Like Tolkien, Rowling’s depiction of evil is incredibly Augustinian. Early Church father St. Augustine defines evil as a perversion of the good. He also emphasizes that evil is not an equal match of the Good, but far weaker. As something good becomes twisted and warped, it moves closer to nonbeing. Lord Voldemort is really a perfect example of this. As he becomes more deeply entrenched in evil, he becomes less and less human, less and less alive. The acts of murder and cruelty he carries out literally tear apart his soul making his being less whole. He is a shadow of a man. The quest for power without goodness is truly a journey toward pathetic and grotesque brokenness as is portrayed in the King’s Cross chapter in The Deathly Hallows when Harry is face to face with a visual depiction of Voldemort’s soul. Like the White Witch in Lewis’ The Lion, the Witch, and the Wardrobe, evil according to the Potter books cannot even comprehend the great strength of love and is ultimately destroyed by it.
Indeed, Rowling’s works understand that love is the strongest magic of all and evil crumbles before it. Harry’s headmaster, Albus Dumbledore, explains this truth repeatedly. We can only be truly human and truly ourselves if we love, the story teaches. If we can live out self-sacrificial love, like Harry’s parents Lily and James, Harry himself, Dumbledore, and the numerous other characters willing to give their lives for those they love, we have already overcome. Sound familiar? Greater love hath no man than this, that a man lay down his life for his friends (John 15:13).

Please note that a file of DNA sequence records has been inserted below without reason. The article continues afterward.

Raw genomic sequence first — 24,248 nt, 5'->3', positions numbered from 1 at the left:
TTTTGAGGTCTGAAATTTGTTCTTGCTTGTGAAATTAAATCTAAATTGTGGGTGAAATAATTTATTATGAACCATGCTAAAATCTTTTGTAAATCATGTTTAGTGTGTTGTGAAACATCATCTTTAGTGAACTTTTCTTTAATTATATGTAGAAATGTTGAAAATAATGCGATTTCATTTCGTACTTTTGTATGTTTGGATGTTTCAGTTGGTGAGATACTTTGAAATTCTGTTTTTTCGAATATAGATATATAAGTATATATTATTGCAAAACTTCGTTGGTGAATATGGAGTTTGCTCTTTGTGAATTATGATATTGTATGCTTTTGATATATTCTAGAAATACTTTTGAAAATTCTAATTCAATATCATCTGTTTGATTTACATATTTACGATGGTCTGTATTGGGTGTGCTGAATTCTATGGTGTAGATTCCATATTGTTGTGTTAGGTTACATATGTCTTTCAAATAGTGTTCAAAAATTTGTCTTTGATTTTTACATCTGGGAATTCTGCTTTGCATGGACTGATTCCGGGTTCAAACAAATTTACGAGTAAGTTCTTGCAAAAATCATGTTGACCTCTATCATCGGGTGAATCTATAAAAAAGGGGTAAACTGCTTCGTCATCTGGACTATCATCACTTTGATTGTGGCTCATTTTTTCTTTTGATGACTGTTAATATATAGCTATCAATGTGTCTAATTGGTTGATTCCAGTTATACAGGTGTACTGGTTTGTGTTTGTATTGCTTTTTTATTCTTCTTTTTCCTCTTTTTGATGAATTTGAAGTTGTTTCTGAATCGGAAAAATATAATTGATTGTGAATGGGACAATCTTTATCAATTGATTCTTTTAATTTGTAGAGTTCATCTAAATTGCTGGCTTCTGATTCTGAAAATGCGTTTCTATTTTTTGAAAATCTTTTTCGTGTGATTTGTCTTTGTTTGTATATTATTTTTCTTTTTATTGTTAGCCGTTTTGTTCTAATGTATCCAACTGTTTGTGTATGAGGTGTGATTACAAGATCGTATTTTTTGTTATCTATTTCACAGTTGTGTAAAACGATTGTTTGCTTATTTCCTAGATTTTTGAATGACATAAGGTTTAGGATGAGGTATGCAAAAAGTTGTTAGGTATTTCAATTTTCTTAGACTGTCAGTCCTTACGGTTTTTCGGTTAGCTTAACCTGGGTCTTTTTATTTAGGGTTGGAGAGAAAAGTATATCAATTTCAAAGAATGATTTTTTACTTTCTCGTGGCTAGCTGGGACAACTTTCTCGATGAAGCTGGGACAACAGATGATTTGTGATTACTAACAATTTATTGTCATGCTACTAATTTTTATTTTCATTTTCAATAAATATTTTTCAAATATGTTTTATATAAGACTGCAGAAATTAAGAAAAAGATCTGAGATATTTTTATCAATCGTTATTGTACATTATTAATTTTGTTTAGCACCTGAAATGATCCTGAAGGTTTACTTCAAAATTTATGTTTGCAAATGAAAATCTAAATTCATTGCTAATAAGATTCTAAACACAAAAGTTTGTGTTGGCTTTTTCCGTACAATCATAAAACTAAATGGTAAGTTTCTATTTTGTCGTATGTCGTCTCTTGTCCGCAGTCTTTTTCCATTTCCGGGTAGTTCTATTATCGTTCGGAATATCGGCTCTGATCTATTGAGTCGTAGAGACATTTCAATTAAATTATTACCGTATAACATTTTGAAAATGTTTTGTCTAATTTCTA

And that brings us to a theme that Rowling returns to again and again: death. Rowling began writing the Harry Potter books as a way to process her own mother’s death and the very first chapter of the book reveals that Harry’s mother and father have been murdered, leaving him an orphan. The way Rowling deals with death in the series is just so….well, Christian. Firstly, the tales emphasizes that death is not the end. No, indeed. In fact, on Harry’s parents tombstone is the verse, “The last enemy to be destroyed is death” (1 Corinthians 15:26). Also, although death is a complex and difficult reality, it is not presented as something to fear. There are worse things than dying, the story shows us, such as destroying one’s soul through submission to evil. Giving up your life in order to save those you love is an unbeatable “magic “of incalculable power. In the end, evil is conquered by an act of ultimate sacrifice. Love and death are intricately connected. But love, as Rowling’s story shows us, is stronger than death.
I firmly believe that every parent should be closely involved with the books and ideas their children are presented with. So read the Harry Potter books. And if you find them as compelling as I do, share them with your kids.